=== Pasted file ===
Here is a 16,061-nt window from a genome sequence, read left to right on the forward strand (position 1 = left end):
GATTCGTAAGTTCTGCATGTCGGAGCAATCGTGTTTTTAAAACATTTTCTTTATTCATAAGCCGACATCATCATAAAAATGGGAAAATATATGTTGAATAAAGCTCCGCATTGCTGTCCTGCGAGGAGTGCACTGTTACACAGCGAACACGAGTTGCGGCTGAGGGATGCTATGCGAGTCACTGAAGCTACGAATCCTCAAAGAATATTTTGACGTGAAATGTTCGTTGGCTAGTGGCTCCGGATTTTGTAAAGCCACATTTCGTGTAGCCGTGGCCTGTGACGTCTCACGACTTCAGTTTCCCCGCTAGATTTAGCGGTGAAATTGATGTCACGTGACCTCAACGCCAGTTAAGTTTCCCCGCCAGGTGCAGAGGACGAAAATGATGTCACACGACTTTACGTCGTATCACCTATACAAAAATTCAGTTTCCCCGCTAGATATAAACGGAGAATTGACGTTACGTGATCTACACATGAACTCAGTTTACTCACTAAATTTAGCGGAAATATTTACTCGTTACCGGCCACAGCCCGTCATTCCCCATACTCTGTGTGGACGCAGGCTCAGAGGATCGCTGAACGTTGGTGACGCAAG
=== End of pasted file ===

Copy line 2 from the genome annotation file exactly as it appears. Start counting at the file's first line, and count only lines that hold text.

GATTCGTAAGTTCTGCATGTCGGAGCAATCGTGTTTTTAAAACATTTTCTTTATTCATAAGCCGACATCATCATAAAAATGGGAAAATATATGTTGAATAAAGCTCCGCATTGCTGTCCTGCGAGGAGTGCACTGTTACACAGCGAACACGAGTTGCGGCTGAGGGATGCTATGCGAGTCACTGAAGCTACGAATCCTCAAAGAATATTTTGACGTGAAATGTTCGTTGGCTAGTGGCTCCGGATTTTGTAAAGCCACATTTCGTGTAGCCGTGGCCTGTGACGTCTCACGACTTCAGTTTCCCCGCTAGATTTAGCGGTGAAATTGATGTCACGTGACCTCAACGCCAGTTAAGTTTCCCCGCCAGGTGCAGAGGACGAAAATGATGTCACACGACTTTACGTCGTATCACCTATACAAAAATTCAGTTTCCCCGCTAGATATAAACGGAGAATTGACGTTACGTGATCTACACATGAACTCAGTTTACTCACTAAATTTAGCGGAAATATTTACTCGTTACCGGCCACAGCCCGTCATTCCCCATACTCTGTGTGGACGCAGGCTCAGAGGATCGCTGAACGTTGGTGACGCAAG